I need to test a battery for its remaining capacity and to do that, I need to generate a constant load to be able to measure how long it can sustain that load.

I tried using a 330W load (290W shoe heater + 85%-ish efficient inverter), but I found out that it couldn't sustain that load for more than half an hour before the voltage was too low. Lower loads seemed to work, though, so I'll need to find a way of creating something that has constant load, but at a lower wattage.

Now, this seems silly-stupid simple, right? Just find something that draws, say 100W and see if that works. Or 50W if that should fail. The problem is, I have a hard time finding anything with a constant power draw in the range 15W-300W. It's impossible to find light bulbs that are not LEDs anymore (1-2W instead of 50W), and my vacuum starts at 350W at the minimum setting. Nothing inbetween.

So I guess I could hack my own? I'm not that great at electro-physics, but I understand it's possible to make some kind of super-basic heater: something with a high resistance causing a lot of thermal heat. I have no idea, though, how to make it work at 12V. Is this something I could hack together?

Alternatively, are there common household appliances that can generate a constant load at 50-150W for hours without inducing mechanical failure of some sort?

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    You can buy Nichrome wire and make your own heater. Different lengths of wire will make different amounts of heat (and use different wattages). Does that sound like something you would want to do? It's easy to burn yourself going this route, so maybe there is something safer, but turning power into heat is probably the simplest.
    – JPhi1618
    Commented Oct 7, 2019 at 14:28
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    "I need to test a battery for its remaining capacity" -- could you elaborate? At some point, if the capacity of the battery is in question, it probably makes more economic sense to just replace it. Note also that for most battery chemistries, draining a battery all the way to empty will reduce the battery's lifespan. Maybe from a practical point of view, the tests you've already done suffice. But if not, I don't think you're going to get constant load from any random resistive load (like an incandescent light bulb). As V drops, so will I (current). Commented Oct 7, 2019 at 16:48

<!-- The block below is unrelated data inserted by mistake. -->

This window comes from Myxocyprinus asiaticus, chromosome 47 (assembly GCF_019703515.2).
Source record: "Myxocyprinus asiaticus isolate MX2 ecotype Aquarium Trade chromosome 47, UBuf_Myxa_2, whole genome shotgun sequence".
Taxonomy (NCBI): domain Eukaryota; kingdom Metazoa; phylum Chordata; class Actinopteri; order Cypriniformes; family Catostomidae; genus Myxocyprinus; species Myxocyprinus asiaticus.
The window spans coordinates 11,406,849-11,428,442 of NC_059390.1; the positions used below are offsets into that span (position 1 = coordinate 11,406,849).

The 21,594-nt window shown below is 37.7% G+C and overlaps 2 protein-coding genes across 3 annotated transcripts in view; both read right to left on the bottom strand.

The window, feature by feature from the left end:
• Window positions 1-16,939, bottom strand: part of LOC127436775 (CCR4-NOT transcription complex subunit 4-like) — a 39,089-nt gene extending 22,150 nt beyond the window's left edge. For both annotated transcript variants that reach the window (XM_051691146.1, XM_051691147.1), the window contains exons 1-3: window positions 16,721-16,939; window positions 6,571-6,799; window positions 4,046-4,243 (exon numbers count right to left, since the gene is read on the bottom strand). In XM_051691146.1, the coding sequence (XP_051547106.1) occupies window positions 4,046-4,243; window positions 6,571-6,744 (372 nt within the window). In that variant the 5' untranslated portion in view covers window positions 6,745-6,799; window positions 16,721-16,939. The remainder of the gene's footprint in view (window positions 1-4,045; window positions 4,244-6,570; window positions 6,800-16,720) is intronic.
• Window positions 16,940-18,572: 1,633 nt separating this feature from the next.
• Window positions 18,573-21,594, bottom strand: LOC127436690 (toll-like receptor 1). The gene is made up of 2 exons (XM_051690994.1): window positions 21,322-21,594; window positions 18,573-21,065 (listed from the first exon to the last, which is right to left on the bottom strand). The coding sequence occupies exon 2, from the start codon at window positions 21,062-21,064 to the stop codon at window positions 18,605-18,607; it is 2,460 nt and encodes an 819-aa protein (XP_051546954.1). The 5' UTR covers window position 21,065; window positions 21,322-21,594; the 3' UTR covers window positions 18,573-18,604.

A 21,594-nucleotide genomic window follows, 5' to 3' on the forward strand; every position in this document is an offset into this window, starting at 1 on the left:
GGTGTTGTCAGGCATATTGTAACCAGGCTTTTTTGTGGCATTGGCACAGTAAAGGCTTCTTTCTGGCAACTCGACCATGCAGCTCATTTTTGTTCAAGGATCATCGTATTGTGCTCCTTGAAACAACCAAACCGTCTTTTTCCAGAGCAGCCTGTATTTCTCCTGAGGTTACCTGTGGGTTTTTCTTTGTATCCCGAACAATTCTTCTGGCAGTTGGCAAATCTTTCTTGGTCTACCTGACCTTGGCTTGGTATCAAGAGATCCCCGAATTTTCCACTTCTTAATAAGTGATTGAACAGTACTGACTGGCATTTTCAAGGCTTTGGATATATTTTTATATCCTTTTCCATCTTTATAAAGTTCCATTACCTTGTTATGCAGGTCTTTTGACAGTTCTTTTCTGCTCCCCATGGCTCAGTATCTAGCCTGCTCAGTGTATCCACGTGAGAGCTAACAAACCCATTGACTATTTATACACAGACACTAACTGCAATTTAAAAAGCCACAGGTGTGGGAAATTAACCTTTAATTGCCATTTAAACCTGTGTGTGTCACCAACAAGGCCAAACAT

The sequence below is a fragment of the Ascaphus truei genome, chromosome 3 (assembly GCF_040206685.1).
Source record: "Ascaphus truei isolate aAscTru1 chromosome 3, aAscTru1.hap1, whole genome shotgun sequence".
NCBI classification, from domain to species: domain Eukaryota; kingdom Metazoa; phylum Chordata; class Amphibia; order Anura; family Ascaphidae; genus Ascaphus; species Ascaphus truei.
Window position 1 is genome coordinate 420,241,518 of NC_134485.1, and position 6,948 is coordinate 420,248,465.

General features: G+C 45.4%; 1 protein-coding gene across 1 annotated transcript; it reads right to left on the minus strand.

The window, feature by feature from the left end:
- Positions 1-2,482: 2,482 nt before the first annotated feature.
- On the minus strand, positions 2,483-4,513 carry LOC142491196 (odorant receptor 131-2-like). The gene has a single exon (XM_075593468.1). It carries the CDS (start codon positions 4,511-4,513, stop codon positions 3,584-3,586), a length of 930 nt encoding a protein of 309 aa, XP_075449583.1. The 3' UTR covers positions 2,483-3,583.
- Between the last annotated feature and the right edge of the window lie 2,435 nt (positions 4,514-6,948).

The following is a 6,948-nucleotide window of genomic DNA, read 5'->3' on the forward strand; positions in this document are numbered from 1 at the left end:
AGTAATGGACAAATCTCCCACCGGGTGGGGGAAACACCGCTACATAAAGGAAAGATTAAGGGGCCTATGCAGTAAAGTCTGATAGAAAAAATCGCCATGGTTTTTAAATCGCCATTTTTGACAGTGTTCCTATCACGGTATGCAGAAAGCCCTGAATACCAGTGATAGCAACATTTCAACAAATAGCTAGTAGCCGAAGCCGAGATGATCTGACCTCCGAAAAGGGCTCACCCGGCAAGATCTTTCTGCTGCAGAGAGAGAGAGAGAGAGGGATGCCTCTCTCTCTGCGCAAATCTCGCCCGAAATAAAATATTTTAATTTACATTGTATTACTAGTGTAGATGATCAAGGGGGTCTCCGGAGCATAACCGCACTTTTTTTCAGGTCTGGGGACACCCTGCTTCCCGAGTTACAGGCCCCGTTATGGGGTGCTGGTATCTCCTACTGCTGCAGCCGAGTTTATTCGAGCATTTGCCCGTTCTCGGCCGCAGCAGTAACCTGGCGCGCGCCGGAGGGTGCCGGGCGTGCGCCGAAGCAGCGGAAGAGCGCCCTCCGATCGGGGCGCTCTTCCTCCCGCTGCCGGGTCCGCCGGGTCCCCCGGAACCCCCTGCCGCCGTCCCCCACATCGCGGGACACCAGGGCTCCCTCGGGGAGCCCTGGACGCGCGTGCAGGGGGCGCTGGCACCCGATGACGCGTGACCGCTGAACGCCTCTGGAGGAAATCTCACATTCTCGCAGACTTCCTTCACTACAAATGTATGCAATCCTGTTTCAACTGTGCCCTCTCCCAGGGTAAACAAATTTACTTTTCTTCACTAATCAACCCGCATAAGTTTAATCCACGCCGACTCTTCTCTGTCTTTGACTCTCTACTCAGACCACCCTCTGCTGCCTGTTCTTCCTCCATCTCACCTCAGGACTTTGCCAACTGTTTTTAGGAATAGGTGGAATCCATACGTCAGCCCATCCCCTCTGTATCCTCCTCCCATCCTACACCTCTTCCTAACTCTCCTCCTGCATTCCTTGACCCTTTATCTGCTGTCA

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    If the voltage becomes too low then you may be in the territory of damaging the battery. Commented Oct 8, 2019 at 8:17
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    @ChrisH: "knowing whether a large, almost new battery is enough to power an event is one potential task for this" -- for that task, I would just operate whatever equipment the battery was intended to operate, until the equipment didn't operate any longer. The theoretical max capacity of the battery, computed based on a simulated load, isn't actually going to give you that answer anyway. Commented Oct 8, 2019 at 15:28
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    @ChrisH: I have no idea what you're trying to say. No one, least of all me, is saying you should run your "test to depletion" during an actual live performance. You do the test before you need the equipment for real. The point is that you do a test that is identical to the real-world conditions. There's nothing at all about that that's "a bit of rubbish", as you so snidely put it. Commented Oct 8, 2019 at 16:17

8 Answers 8